proof of Lagrange’s four-square theorem
The following proof is essentially Lagrange’s original, from around 1770. First, we need three lemmas.
For any integers ,
This is the Euler four-square identity, q.v., with different notation.
If is a sum of two squares, then so is .
If is an odd prime, then for some integers with .
Let . Consider the sets
We have the following facts:
Similarly, no two elements in are congruent mod .
Furthermore, since elements of are all non-negative, while elements of are all negative.
Therefore, has , or elements.
Therefore, by the pigeonhole principle, two elements in must be congruent mod . In addition, by the first two facts, the two elements must come from different sets. As a result, we have the following equation:
for some . Clearly is positive. Also, , so . ∎
Basically, Lemma 3 says that for any prime , some multiple of is a sum of four squares, since .
Proof of Theorem.
By Lemma 1 we need only show that an arbitrary prime is a sum of four squares. Since that is trivial for , suppose is odd. By Lemma 3, we know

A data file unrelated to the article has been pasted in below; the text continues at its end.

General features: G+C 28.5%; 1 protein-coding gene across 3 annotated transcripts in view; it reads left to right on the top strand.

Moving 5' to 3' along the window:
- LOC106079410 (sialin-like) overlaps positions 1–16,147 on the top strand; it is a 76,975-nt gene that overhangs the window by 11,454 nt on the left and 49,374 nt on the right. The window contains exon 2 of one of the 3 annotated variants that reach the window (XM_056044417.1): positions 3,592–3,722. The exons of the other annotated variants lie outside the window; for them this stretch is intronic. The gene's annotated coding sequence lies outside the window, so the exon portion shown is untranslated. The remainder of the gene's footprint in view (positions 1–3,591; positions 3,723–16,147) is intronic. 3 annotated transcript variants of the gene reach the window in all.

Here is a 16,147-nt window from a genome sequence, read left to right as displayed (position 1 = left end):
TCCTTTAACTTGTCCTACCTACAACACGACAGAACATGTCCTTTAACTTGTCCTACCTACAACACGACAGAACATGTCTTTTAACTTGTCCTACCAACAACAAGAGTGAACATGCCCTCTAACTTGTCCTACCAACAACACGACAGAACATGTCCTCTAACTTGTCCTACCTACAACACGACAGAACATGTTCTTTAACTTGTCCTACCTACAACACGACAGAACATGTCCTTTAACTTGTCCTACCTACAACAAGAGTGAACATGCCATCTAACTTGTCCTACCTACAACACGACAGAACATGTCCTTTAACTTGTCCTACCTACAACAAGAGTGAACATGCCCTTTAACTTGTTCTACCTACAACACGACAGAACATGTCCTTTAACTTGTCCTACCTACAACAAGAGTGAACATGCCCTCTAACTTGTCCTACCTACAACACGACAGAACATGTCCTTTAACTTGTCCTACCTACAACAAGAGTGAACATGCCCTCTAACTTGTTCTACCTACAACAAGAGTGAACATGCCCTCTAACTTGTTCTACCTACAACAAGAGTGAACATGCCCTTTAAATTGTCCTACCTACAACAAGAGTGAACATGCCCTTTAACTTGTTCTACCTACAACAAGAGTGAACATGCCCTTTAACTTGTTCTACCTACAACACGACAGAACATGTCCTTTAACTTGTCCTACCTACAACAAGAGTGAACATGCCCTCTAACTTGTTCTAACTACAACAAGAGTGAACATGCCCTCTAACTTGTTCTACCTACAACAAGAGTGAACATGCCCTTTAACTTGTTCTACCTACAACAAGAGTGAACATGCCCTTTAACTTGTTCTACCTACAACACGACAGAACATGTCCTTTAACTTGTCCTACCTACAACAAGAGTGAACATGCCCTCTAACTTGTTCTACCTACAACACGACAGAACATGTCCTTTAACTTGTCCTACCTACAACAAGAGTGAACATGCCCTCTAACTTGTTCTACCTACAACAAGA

for some with . If , then we are done. To complete the proof, we will show that if then is a sum of four squares for some with .
If is even, then none, two, or all four of are even; in any of those cases, we may break up into two groups, each group containing elements of the same parity. Then Lemma 2 allows us to take .
Now assume is odd but . Write
where are all in the interval . We have
So for some integer non-negative . Since , . In addition, if , then , so that , which implies , or that . But is prime, forcing , and contradicting . So . Look at the product and examine Lemma 1. On the left is . One the right, we have a sum of four squares. Evidently three of them
are multiples of . The same is true of the other sum on the right in Lemma 1:
The equation in Lemma 1 can therefore be divided through by . The result is an expression for as a sum of four squares. Since , the proof is complete. ∎
Remark: Lemma 3 can be improved: it is enough for to be an odd number, not necessarily prime. But that stronger statement requires a longer proof.
|Title||proof of Lagrange’s four-square theorem|
|Date of creation||2013-03-22 13:21:07|
|Last modified on||2013-03-22 13:21:07|
|Last modified by||CWoo (3771)|